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100,000 Stars Pixel Shaders: An Interactive Introduction to Graphics Programming WebGL Water Loading... Made by Evan Wallace This demo requires a decent graphics card and up-to-date drivers. If you can't run the demo, you can still see it on YouTube. Interactions: Draw on the water to make ripples Drag the background to rotate the camera Press SPACEBAR to pause and unpause Drag the sphere to move it around Press the L key to set the light direction Press the G key to toggle gravity Features: Raytraced reflections and refractions Analytic ambient occlusion Heightfield water simulation * Soft shadows Caustics (see this for details) ** * requires the OES_texture_float extension** requires the OES_standard_derivatives extension Tile texture from zooboing on Flickr

Aerotwist - Getting Started with Three.js ## Introduction I have used Three.js for some of my experiments, and it does a really great job of abstracting away the headaches of getting going with 3D in the browser. With it you can create cameras, objects, lights, materials and more, and you have a choice of renderer, which means you can decide if you want your scene to be drawn using HTML 5’s canvas, WebGL or SVG. For all the awesomeness of Three.js, there can be times where you might struggle. The basics I will assume that you have at least a passing knowledge of 3D, and reasonable proficiency with JavaScript. In our 3D world we will have some of the following, which I will guide you through the process of creating: A scene A renderer A camera An object or two (with materials) You can, of course, do some crazy things, and my hope is that you will go on to do that and start to experiment with 3D in your browser. Support Just a quick note on support in the browsers. Set the Scene

Brown Sugar Hair Straightener Welcome to Pinterest Tested! Ever wonder if that miracle cleaner is really miraculous? Or what about that homemade facial cleanser or delicious-looking recipe? This is the place to find out! I am testing Pins that catch my eye to see if they really live up to the claims made on Pinterest. It's like the Mythbusters of Domesticity! The caption claims that if you mix 2 tablespoons of brown sugar with a cup of water and spray it into damp hair, it will air dry straight. So I gave it a whirl. I washed and towel dried my hair, then sprayed in the brown sugar water. I have to say, I am completely surprised by the results: My hair is NOT straight. At least I didn't have to re-wash my hair. But one word of bathroom vanity and floor were covered in sugar-water overspray and got SO sticky! Here's just a little comparison, in case you have forgotten how UNLIKE the original Pin my hair turned out... Obviously this test is a bomb. Update the next day: Ew!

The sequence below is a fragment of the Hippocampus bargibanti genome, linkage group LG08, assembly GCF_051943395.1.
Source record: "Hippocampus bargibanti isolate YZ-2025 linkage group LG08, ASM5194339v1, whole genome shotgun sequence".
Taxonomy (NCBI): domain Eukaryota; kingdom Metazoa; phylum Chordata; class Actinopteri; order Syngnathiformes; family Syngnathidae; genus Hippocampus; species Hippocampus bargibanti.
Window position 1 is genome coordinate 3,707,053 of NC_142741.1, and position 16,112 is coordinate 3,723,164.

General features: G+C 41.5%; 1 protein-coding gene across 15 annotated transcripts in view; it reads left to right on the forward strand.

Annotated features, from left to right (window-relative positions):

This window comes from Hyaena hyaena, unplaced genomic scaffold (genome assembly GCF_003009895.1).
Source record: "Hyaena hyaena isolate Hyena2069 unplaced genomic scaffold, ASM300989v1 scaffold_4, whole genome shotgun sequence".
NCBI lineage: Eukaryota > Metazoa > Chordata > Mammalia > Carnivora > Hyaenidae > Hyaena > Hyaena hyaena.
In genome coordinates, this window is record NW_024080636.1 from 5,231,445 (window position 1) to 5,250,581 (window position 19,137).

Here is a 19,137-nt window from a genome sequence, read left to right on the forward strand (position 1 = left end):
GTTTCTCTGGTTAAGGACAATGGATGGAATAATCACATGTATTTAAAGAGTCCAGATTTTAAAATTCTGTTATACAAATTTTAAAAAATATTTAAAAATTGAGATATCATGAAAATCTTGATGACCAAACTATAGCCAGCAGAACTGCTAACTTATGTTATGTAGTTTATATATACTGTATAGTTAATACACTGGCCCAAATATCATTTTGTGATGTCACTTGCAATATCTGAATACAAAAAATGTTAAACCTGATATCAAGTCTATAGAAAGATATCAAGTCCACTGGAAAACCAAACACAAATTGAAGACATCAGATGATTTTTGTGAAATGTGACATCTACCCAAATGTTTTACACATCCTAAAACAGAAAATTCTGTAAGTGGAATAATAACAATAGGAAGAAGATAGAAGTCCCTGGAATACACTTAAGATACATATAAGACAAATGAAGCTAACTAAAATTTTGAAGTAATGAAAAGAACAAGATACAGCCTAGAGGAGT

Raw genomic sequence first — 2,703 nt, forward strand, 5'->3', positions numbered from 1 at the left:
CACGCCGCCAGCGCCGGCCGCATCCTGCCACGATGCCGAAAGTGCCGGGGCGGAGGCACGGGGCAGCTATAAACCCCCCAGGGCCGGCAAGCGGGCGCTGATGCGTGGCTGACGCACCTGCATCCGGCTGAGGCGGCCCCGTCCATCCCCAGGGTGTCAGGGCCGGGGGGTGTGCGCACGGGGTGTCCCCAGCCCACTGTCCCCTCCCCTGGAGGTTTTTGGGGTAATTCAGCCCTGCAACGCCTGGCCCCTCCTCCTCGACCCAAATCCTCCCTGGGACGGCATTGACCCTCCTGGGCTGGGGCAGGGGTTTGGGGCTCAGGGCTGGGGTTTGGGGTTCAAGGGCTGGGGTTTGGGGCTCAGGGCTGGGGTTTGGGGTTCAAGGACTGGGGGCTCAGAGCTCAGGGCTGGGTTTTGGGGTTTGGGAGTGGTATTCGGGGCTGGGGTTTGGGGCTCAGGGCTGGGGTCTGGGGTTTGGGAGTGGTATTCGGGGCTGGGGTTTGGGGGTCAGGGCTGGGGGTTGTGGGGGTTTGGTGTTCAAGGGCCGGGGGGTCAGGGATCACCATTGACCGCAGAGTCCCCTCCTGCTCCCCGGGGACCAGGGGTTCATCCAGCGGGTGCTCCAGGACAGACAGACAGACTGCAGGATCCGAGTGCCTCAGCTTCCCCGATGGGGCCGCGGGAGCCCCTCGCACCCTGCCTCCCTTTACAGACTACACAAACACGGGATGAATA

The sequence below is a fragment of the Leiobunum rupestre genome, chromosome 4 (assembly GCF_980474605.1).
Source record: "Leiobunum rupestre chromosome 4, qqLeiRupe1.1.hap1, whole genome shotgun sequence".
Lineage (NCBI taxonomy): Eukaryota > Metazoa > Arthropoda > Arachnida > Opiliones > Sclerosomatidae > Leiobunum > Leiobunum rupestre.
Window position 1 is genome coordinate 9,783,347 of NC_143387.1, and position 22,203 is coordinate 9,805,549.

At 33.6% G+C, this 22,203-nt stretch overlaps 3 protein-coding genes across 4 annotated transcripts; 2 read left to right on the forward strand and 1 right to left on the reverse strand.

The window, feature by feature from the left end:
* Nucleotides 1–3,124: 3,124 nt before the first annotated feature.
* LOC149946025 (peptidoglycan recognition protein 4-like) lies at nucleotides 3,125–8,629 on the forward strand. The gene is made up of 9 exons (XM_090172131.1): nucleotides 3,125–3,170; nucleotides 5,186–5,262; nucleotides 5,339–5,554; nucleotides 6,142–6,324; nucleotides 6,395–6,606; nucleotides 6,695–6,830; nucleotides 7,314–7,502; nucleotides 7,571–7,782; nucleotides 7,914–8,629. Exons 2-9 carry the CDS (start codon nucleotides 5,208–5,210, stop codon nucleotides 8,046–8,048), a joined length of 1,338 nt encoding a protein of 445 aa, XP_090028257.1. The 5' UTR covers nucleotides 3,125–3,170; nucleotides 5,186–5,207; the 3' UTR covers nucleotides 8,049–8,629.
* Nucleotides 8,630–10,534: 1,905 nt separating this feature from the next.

A Primer on Bézier Curves Preface In order to draw things in 2D, we usually rely on lines, which typically get classified into two categories: straight lines, and curves. The first of these are as easy to draw as they are easy to make a computer draw. Give a computer the first and last point in the line, and BAM! straight line. Curves, however, are a much bigger problem. They're named after Pierre Bézier, who is principally responsible for getting them known to the world as a curve well-suited for design work (working for Renault and publishing his investigations in 1962), although he was not the first, or only one, to "invent" these type of curves. So, what if you need to program them yourself? —Pomax (or in the tweetworld, @TheRealPomax) Note: virtually all Bézier graphics are interactive. This page uses interactive examples, relying heavily on Bezier.js, as well as "real" maths (in LaTeX form) which is typeset using the most excellent MathJax library. This book is open source. Questions, comments: Perfect. and